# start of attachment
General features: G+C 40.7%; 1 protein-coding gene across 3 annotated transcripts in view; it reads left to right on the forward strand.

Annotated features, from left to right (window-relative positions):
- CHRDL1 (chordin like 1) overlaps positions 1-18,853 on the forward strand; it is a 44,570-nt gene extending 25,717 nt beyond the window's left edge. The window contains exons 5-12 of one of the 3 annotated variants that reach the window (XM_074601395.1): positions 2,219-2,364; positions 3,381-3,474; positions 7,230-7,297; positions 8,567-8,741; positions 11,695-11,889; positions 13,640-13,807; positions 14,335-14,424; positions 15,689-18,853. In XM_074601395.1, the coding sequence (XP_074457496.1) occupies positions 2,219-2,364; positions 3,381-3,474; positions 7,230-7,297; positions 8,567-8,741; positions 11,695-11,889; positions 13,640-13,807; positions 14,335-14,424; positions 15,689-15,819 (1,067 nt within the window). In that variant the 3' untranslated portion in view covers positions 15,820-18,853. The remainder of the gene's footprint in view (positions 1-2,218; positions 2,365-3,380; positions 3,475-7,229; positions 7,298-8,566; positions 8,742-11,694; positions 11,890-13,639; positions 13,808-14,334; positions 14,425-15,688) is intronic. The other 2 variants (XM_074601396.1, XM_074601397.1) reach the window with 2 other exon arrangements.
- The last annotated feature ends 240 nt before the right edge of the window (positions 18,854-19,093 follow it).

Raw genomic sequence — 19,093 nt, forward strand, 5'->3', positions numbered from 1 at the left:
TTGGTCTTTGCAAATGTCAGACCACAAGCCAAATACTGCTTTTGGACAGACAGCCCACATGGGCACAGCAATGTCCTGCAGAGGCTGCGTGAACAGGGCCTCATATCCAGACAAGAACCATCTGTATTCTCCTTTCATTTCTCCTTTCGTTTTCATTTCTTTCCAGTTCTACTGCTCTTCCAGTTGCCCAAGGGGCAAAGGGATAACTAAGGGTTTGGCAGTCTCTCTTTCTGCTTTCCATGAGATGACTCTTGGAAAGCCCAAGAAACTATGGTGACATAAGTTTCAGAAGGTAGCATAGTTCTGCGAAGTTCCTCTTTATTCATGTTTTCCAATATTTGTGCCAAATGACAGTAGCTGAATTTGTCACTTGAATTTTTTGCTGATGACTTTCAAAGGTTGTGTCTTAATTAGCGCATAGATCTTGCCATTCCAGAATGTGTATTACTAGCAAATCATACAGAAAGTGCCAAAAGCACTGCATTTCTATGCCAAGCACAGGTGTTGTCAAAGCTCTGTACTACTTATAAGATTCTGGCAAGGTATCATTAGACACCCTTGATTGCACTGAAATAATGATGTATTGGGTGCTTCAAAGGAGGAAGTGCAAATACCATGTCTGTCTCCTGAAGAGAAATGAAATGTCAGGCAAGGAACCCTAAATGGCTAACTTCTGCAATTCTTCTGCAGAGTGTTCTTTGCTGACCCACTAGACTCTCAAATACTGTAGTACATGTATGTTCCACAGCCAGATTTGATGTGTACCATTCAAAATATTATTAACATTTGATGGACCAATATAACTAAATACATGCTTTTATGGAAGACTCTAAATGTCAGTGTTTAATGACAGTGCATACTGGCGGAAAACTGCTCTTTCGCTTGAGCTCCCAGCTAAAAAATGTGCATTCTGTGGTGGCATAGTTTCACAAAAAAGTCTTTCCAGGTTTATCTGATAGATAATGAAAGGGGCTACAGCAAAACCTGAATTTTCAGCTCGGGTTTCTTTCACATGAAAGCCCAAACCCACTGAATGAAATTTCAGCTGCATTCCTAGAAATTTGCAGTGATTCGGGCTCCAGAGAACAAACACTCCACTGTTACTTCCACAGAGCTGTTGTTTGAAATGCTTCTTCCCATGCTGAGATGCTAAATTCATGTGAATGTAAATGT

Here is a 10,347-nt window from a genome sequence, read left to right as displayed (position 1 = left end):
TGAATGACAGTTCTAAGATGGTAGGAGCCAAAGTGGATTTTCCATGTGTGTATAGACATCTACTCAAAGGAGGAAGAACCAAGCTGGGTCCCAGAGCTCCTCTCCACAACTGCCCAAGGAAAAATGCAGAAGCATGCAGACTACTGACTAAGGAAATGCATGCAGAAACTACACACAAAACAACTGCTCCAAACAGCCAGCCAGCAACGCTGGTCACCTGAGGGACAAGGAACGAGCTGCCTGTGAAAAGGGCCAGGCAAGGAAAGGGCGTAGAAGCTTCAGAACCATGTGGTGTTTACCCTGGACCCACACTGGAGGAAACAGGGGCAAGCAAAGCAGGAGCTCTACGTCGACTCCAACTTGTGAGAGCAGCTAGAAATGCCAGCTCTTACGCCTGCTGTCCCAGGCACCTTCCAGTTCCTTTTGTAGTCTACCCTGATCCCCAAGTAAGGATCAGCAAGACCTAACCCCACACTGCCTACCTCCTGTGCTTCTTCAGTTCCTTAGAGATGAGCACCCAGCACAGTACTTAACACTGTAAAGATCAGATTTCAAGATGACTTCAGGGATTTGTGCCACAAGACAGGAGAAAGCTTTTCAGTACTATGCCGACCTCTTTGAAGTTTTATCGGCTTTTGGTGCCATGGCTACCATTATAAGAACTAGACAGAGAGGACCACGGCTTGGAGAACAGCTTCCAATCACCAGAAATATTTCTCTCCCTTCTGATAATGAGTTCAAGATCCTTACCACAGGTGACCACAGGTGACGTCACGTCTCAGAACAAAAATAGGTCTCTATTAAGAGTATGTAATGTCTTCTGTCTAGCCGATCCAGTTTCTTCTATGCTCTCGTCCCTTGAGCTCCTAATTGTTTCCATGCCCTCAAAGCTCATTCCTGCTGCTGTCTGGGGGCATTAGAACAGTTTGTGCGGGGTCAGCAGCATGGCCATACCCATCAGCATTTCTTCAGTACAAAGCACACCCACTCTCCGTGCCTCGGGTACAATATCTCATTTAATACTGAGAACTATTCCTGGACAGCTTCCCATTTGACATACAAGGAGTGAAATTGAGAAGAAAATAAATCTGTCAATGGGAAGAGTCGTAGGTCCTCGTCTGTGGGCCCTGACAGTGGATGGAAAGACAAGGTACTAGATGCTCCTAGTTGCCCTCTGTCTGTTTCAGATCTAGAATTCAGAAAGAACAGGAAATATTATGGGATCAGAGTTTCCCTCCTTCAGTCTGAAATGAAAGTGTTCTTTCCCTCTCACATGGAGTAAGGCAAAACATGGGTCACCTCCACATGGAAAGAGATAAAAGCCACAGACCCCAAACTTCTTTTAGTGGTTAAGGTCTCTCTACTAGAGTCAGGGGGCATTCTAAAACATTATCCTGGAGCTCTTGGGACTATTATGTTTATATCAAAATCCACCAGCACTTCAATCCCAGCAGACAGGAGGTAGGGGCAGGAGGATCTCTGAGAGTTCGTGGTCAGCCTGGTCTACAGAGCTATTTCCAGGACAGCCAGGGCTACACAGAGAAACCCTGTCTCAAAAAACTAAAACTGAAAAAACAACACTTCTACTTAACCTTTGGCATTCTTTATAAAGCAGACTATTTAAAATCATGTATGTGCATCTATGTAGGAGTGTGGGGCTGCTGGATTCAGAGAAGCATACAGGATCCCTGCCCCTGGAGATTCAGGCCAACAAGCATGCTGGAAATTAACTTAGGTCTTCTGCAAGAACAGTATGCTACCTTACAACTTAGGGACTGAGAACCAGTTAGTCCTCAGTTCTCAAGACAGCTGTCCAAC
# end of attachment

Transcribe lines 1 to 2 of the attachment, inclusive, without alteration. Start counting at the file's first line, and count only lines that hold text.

General features: G+C 40.7%; 1 protein-coding gene across 3 annotated transcripts in view; it reads left to right on the forward strand.

Annotated features, from left to right (window-relative positions):